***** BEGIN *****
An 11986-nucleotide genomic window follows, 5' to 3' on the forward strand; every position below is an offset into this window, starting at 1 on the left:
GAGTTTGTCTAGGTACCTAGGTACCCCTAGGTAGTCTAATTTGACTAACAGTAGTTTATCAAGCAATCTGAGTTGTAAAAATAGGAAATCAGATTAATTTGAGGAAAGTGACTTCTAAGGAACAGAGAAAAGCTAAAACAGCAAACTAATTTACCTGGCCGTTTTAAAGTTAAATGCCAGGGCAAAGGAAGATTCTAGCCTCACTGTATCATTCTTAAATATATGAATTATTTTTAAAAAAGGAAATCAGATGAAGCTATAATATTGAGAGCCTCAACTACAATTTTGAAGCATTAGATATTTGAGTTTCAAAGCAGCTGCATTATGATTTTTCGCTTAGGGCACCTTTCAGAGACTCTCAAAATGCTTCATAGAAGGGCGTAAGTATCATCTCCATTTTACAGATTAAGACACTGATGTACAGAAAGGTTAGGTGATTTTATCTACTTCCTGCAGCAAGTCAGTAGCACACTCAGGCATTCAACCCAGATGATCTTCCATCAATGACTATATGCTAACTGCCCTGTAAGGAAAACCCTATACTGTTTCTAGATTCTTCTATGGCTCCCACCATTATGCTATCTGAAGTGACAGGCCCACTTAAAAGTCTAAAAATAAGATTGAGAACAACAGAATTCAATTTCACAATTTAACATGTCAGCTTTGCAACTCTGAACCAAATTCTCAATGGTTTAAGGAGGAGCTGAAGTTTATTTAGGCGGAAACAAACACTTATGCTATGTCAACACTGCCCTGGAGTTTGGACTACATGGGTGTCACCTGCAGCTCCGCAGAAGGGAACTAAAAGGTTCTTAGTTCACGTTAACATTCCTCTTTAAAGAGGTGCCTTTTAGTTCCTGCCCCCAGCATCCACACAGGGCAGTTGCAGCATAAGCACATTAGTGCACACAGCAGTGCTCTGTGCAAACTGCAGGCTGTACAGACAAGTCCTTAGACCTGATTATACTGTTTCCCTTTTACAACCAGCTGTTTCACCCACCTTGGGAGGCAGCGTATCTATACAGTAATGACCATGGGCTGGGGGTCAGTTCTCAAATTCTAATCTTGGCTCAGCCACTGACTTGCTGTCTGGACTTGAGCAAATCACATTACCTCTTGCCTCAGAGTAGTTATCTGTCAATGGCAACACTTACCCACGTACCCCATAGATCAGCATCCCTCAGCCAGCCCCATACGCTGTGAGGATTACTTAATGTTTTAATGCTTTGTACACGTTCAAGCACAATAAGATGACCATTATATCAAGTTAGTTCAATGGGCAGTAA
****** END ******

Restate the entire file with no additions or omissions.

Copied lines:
An 11986-nucleotide genomic window follows, 5' to 3' on the forward strand; every position below is an offset into this window, starting at 1 on the left:
GAGTTTGTCTAGGTACCTAGGTACCCCTAGGTAGTCTAATTTGACTAACAGTAGTTTATCAAGCAATCTGAGTTGTAAAAATAGGAAATCAGATTAATTTGAGGAAAGTGACTTCTAAGGAACAGAGAAAAGCTAAAACAGCAAACTAATTTACCTGGCCGTTTTAAAGTTAAATGCCAGGGCAAAGGAAGATTCTAGCCTCACTGTATCATTCTTAAATATATGAATTATTTTTAAAAAAGGAAATCAGATGAAGCTATAATATTGAGAGCCTCAACTACAATTTTGAAGCATTAGATATTTGAGTTTCAAAGCAGCTGCATTATGATTTTTCGCTTAGGGCACCTTTCAGAGACTCTCAAAATGCTTCATAGAAGGGCGTAAGTATCATCTCCATTTTACAGATTAAGACACTGATGTACAGAAAGGTTAGGTGATTTTATCTACTTCCTGCAGCAAGTCAGTAGCACACTCAGGCATTCAACCCAGATGATCTTCCATCAATGACTATATGCTAACTGCCCTGTAAGGAAAACCCTATACTGTTTCTAGATTCTTCTATGGCTCCCACCATTATGCTATCTGAAGTGACAGGCCCACTTAAAAGTCTAAAAATAAGATTGAGAACAACAGAATTCAATTTCACAATTTAACATGTCAGCTTTGCAACTCTGAACCAAATTCTCAATGGTTTAAGGAGGAGCTGAAGTTTATTTAGGCGGAAACAAACACTTATGCTATGTCAACACTGCCCTGGAGTTTGGACTACATGGGTGTCACCTGCAGCTCCGCAGAAGGGAACTAAAAGGTTCTTAGTTCACGTTAACATTCCTCTTTAAAGAGGTGCCTTTTAGTTCCTGCCCCCAGCATCCACACAGGGCAGTTGCAGCATAAGCACATTAGTGCACACAGCAGTGCTCTGTGCAAACTGCAGGCTGTACAGACAAGTCCTTAGACCTGATTATACTGTTTCCCTTTTACAACCAGCTGTTTCACCCACCTTGGGAGGCAGCGTATCTATACAGTAATGACCATGGGCTGGGGGTCAGTTCTCAAATTCTAATCTTGGCTCAGCCACTGACTTGCTGTCTGGACTTGAGCAAATCACATTACCTCTTGCCTCAGAGTAGTTATCTGTCAATGGCAACACTTACCCACGTACCCCATAGATCAGCATCCCTCAGCCAGCCCCATACGCTGTGAGGATTACTTAATGTTTTAATGCTTTGTACACGTTCAAGCACAATAAGATGACCATTATATCAAGTTAGTTCAATGGGCAGTAA